Broad beans are one of the oldest-known crops – being mentioned in the Bible and having been found from Neolithic times! Before potatoes they were one of the staple crops for humans in Britain and elsewhere and until relatively recently were the most widely grown bean in the country. In Ancient Rome they were used for voting in the Senate – black meant non (no) the whiter beans ita vero (yes). Interestingly, the Spanish ‘swapped’ broad beans, for runner beans, introducing them to South and Central America.
How to grow and when to plant
One of the curious things about broad beans is that successive sowings often catch up with earlier sowings – even if months apart. They like heavy soil so are perfect for our allotment – but will grow anywhere, being hardy. If possible the soil should be pH neutral.
Dig in plenty of organic matter before sowing. They have very large beans that are easy to plant directly into the soil. Sow them in rows 18 inches (45 cm) apart, 2 inches (5 cm) deep, with 6 inches (15 cm) between seeds in late March or April. You can also plant a crop in October for early cropping next year. They reach maturity in about 2 ½ months. Support the plants with stakes and string. Winter sowings do not need organic matter dug in. Broad beans ideally like sunny sheltered spots, but are hardy and can be grown anywhere.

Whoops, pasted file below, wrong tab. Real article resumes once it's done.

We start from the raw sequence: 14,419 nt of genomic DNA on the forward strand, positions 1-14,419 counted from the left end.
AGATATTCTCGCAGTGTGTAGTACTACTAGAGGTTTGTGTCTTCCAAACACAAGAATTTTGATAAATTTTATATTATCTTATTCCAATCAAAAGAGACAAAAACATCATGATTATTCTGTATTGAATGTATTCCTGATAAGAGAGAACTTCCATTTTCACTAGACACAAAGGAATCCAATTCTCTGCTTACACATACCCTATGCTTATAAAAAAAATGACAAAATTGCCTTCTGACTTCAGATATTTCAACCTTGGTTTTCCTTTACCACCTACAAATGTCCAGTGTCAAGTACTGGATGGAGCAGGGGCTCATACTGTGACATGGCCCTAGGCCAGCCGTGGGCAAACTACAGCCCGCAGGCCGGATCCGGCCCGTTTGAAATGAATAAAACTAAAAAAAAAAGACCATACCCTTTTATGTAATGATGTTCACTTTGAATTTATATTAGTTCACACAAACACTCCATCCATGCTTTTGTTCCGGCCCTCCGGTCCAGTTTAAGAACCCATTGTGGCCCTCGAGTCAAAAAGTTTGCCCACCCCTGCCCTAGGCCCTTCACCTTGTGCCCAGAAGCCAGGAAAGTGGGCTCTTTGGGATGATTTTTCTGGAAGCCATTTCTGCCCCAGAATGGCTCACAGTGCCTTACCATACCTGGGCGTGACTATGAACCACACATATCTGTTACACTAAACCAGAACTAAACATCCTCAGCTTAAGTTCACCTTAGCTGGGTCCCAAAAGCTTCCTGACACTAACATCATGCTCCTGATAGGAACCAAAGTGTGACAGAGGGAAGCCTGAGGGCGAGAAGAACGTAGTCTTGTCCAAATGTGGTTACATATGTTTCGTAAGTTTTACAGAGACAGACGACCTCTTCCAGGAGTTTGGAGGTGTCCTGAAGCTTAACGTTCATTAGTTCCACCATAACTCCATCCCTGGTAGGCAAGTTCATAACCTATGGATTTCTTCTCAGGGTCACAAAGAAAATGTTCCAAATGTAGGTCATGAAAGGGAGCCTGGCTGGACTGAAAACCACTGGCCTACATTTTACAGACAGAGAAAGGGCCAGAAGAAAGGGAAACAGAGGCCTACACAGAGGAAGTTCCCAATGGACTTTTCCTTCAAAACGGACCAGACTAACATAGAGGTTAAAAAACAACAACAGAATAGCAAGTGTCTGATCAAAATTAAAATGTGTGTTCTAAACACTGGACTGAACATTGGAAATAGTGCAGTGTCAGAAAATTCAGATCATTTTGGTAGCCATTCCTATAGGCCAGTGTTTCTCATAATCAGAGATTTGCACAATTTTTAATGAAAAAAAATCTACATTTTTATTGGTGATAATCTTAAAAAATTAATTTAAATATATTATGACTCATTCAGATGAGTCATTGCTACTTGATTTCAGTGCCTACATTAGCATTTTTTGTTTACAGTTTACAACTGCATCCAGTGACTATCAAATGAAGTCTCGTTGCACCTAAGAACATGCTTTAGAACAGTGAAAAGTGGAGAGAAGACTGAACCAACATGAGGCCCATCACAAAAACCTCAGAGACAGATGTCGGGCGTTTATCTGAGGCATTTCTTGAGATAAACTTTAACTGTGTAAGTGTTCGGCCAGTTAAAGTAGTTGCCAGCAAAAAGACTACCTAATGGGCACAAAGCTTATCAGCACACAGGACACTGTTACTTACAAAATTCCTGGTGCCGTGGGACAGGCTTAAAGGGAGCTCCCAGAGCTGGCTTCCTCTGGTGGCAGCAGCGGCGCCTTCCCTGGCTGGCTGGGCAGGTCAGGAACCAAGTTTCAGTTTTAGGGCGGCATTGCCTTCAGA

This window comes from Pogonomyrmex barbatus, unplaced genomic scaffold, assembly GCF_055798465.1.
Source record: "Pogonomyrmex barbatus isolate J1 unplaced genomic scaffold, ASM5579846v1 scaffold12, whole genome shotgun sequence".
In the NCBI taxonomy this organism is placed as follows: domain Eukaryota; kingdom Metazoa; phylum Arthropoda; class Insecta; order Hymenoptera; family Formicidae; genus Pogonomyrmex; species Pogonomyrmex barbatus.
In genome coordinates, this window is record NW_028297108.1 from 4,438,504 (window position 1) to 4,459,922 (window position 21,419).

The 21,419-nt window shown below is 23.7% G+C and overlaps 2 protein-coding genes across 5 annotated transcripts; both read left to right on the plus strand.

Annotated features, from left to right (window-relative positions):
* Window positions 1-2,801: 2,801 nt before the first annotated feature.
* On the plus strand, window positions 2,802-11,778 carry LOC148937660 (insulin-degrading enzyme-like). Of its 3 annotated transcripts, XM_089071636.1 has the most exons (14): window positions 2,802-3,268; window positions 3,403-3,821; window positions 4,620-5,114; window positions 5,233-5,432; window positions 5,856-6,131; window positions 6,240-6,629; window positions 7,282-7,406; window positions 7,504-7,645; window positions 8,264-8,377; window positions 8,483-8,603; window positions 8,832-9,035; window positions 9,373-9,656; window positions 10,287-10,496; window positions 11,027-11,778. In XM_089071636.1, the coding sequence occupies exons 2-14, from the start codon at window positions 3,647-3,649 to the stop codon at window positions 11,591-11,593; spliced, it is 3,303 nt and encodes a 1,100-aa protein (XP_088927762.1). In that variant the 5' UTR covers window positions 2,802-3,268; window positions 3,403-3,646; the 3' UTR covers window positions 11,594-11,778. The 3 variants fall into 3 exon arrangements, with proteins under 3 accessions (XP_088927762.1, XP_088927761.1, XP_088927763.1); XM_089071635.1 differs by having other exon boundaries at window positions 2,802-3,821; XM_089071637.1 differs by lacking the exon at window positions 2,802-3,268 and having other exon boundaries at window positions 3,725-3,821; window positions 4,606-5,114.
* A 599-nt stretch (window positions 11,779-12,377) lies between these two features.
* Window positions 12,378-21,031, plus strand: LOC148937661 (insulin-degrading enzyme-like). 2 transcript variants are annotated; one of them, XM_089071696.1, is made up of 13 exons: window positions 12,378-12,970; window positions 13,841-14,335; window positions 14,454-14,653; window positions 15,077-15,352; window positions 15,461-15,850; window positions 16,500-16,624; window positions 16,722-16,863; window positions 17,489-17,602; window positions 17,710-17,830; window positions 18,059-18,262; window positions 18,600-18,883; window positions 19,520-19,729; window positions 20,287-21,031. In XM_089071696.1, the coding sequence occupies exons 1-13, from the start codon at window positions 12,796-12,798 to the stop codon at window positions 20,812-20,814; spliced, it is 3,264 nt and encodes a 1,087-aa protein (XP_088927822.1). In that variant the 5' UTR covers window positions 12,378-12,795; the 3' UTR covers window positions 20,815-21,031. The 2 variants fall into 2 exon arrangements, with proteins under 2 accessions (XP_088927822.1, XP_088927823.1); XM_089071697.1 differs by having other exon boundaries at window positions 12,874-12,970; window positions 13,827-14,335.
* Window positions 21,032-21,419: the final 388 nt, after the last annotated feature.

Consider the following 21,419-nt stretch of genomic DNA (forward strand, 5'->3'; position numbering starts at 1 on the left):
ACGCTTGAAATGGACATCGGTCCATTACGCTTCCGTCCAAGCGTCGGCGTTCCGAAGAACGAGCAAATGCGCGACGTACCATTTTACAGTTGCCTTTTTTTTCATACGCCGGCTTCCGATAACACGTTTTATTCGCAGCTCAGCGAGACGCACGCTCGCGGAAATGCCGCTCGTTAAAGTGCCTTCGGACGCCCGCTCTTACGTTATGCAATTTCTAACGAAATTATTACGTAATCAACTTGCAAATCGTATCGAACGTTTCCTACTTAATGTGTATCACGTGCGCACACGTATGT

- Aphids (blackfly) are attracted to broad beans. Pinching out the growing tips after the pods start to appear can help avoid this.
- Pigeons and mice will try to eat the seeds or seedlings, so protect them with sharp pointy things laid over the seeds, or netting when they are a little larger.
- The pods get heavy and can break the stems, so ensure that the support is adequate. We use the same arrangement as for runner beans.
- Once the beans are growing, water well. Mulching also helps.
- Spots on the leaves – ‘Chocolate spot’ can occur if it is very wet and humid early on and ‘Rust’ may appear if it is dry. They are not usually very serious.
Broad beans are the first bean to mature and if you sowed over winter you can start picking them in June. Pick the bottom beans first as they are the most mature, but don’t let any get too big. Gently twist them off or use secateurs.
Once you have finished harvesting, do not pull the plants up. Cut them down and leave the roots to set nitrogen. Compost the rest.
For storing, you can dry them, or blanche them and freeze them.
This is only really grown as a green manure. It is a nitrogen fixer and puts back goodness into the soil (see Green Manures). Sow after you have harvested a crop and leave to over-winter then dig in in early spring.
It grows very fast and you can also eat the young shoots in salads.